Last week I wrote about how my domain is being used for spoofing. I also mentioned how the only way to try to protect your domain reputation from spoofing is to add a DMARC DNS record to your domain. Unfortunately anyone can send spam and malware messages and add your email address as the sender; there is nothing to stop anyone from misrepresenting who they are.
There are spam laws in place (such as the Australian Spam Act 2003) however spammers are very adept at making it extremely difficult for the authorities to prosecute the spammers. It is very important that domain owners make it as difficult as possible for spoofers (such as by adding and monitoring DMARC records).
Can you stop your domain being used for email spoofing?
I have had alot of contact from people enquiring whether my actions of adding a DMARC DNS record has helped. Unfortunately it really isn’t possible to answer whether my adding a DMARC record has been a success. What I have done in the past week is change the DMARC policy from quarantine to reject. The effect of making this change is that receiving servers should then eliminate the unaligned messages rather than place them in the recipients spam or junk folder. I did this because I had contact from quite a few people (particularly Bigpond customers) that checked their junk message folders and then contacted me asking that I don’t send spam email to them (most of the email messages were advertising Bitcoin services).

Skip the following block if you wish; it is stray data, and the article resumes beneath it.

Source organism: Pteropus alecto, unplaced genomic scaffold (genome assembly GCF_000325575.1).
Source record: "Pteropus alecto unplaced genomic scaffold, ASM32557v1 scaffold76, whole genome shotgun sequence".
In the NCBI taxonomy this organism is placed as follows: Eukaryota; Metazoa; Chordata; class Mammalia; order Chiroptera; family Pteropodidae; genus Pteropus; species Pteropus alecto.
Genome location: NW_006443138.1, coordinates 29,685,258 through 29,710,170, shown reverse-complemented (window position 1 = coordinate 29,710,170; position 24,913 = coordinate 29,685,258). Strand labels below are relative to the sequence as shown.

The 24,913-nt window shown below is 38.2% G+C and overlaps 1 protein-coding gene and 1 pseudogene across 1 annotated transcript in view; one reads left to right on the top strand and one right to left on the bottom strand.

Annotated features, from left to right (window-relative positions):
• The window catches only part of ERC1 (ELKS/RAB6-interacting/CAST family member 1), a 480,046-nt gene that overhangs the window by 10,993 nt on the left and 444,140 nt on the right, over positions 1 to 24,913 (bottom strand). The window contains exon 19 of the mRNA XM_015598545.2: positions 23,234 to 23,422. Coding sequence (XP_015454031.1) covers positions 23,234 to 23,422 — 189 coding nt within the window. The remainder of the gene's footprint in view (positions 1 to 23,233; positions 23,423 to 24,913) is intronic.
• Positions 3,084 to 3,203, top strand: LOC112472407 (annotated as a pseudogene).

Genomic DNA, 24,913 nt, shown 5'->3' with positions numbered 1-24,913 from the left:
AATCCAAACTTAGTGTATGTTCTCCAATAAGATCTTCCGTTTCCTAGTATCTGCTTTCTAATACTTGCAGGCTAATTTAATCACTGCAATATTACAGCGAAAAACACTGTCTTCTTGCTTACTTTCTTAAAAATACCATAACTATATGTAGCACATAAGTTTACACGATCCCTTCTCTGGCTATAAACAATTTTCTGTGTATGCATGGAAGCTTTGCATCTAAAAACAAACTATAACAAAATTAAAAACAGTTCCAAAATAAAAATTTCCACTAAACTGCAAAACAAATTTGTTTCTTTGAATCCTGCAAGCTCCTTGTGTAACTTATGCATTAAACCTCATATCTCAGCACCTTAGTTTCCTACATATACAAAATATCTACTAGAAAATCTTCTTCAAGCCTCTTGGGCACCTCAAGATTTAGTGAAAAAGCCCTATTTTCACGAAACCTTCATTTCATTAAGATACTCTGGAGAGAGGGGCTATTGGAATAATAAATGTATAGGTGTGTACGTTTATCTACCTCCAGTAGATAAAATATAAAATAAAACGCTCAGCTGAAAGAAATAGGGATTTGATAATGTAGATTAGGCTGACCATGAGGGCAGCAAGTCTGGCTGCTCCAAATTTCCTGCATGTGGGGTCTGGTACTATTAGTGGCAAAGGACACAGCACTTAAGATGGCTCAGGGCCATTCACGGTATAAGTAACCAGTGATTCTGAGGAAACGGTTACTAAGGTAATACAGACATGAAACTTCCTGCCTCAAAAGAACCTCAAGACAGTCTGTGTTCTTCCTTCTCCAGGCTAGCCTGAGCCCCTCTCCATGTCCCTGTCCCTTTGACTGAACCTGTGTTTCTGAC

[DMARC] gives the legitimate owner of an Internet domain a way to request that illegitimate messages – spoofed spam, phishing – be put directly in the spam folder or rejected outright. DMARC.org
When the spoofing started, the originating servers were mostly GMX servers with the following IP addresses; 126.96.36.199, 188.8.131.52, 184.108.40.206 and 220.127.116.11. In the past week over 102,000 messages have been reported via DMARC as being sent by my domain with a minute fraction actually being sent by me or the services I use (e.g. Mailchimp). The services I use align with DMARC (as I’ve added the necessary SPF and DKIM records to my domain DNS) and don’t appear to be rejected (which is as expected per the DMARC policy I’ve set).
The number of email messages being sent as spoofing my domain has grown considerably since last week but I’m hoping that receiving mail servers are adhering to my request that messages that don’t align with SPF or DMARC are rejected.
Which domains are used for spoofing
Below are some of the domains and IP addresses that, over the past week, have sent several hundred messages or more where I haven’t sent the message (i.e. the below domains are being used for spoofing):